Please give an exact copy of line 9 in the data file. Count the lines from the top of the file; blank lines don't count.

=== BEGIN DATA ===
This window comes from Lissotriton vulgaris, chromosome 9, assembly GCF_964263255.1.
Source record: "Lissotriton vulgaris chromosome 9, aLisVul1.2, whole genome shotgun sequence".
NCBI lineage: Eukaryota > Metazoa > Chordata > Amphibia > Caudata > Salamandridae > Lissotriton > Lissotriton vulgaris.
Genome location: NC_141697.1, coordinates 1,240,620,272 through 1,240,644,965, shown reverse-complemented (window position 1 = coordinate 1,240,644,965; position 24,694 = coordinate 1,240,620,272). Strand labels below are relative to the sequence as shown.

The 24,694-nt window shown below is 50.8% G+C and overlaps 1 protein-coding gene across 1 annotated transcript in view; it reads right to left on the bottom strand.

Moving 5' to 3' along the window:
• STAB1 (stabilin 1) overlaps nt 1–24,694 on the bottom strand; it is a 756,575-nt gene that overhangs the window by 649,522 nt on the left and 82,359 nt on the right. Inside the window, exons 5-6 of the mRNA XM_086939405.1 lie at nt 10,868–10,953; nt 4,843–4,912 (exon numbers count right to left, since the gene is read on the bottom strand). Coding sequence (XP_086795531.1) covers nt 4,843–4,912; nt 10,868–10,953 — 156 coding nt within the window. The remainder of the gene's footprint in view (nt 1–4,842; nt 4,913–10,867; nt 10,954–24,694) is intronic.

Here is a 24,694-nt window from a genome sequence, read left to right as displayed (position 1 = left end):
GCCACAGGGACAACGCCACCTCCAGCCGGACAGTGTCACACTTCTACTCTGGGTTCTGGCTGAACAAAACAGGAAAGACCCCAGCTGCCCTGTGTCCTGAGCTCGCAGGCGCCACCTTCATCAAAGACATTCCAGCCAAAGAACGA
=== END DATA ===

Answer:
GCCACAGGGACAACGCCACCTCCAGCCGGACAGTGTCACACTTCTACTCTGGGTTCTGGCTGAACAAAACAGGAAAGACCCCAGCTGCCCTGTGTCCTGAGCTCGCAGGCGCCACCTTCATCAAAGACATTCCAGCCAAAGAACGA